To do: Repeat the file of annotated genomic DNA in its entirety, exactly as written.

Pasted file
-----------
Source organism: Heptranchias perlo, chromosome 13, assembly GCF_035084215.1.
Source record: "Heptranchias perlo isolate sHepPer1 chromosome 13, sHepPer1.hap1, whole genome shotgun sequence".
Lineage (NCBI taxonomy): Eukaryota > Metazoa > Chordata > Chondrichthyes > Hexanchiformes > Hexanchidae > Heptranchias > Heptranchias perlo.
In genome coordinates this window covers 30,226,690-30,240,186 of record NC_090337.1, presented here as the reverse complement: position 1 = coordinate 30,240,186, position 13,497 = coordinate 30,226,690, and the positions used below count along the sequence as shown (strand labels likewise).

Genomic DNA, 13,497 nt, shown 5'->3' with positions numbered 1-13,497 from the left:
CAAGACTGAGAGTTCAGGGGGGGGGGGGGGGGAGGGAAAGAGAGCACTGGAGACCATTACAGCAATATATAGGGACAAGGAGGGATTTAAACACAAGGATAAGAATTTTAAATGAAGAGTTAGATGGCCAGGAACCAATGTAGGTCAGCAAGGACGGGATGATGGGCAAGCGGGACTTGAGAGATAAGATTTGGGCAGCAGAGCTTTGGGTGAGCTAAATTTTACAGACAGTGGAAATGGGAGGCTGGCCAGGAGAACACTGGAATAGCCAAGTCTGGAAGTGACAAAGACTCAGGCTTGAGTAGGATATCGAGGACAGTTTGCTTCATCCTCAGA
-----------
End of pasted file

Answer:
Source organism: Heptranchias perlo, chromosome 13, assembly GCF_035084215.1.
Source record: "Heptranchias perlo isolate sHepPer1 chromosome 13, sHepPer1.hap1, whole genome shotgun sequence".
Lineage (NCBI taxonomy): Eukaryota > Metazoa > Chordata > Chondrichthyes > Hexanchiformes > Hexanchidae > Heptranchias > Heptranchias perlo.
In genome coordinates this window covers 30,226,690-30,240,186 of record NC_090337.1, presented here as the reverse complement: position 1 = coordinate 30,240,186, position 13,497 = coordinate 30,226,690, and the positions used below count along the sequence as shown (strand labels likewise).

Genomic DNA, 13,497 nt, shown 5'->3' with positions numbered 1-13,497 from the left:
CAAGACTGAGAGTTCAGGGGGGGGGGGGGGGGAGGGAAAGAGAGCACTGGAGACCATTACAGCAATATATAGGGACAAGGAGGGATTTAAACACAAGGATAAGAATTTTAAATGAAGAGTTAGATGGCCAGGAACCAATGTAGGTCAGCAAGGACGGGATGATGGGCAAGCGGGACTTGAGAGATAAGATTTGGGCAGCAGAGCTTTGGGTGAGCTAAATTTTACAGACAGTGGAAATGGGAGGCTGGCCAGGAGAACACTGGAATAGCCAAGTCTGGAAGTGACAAAGACTCAGGCTTGAGTAGGATATCGAGGACAGTTTGCTTCATCCTCAGA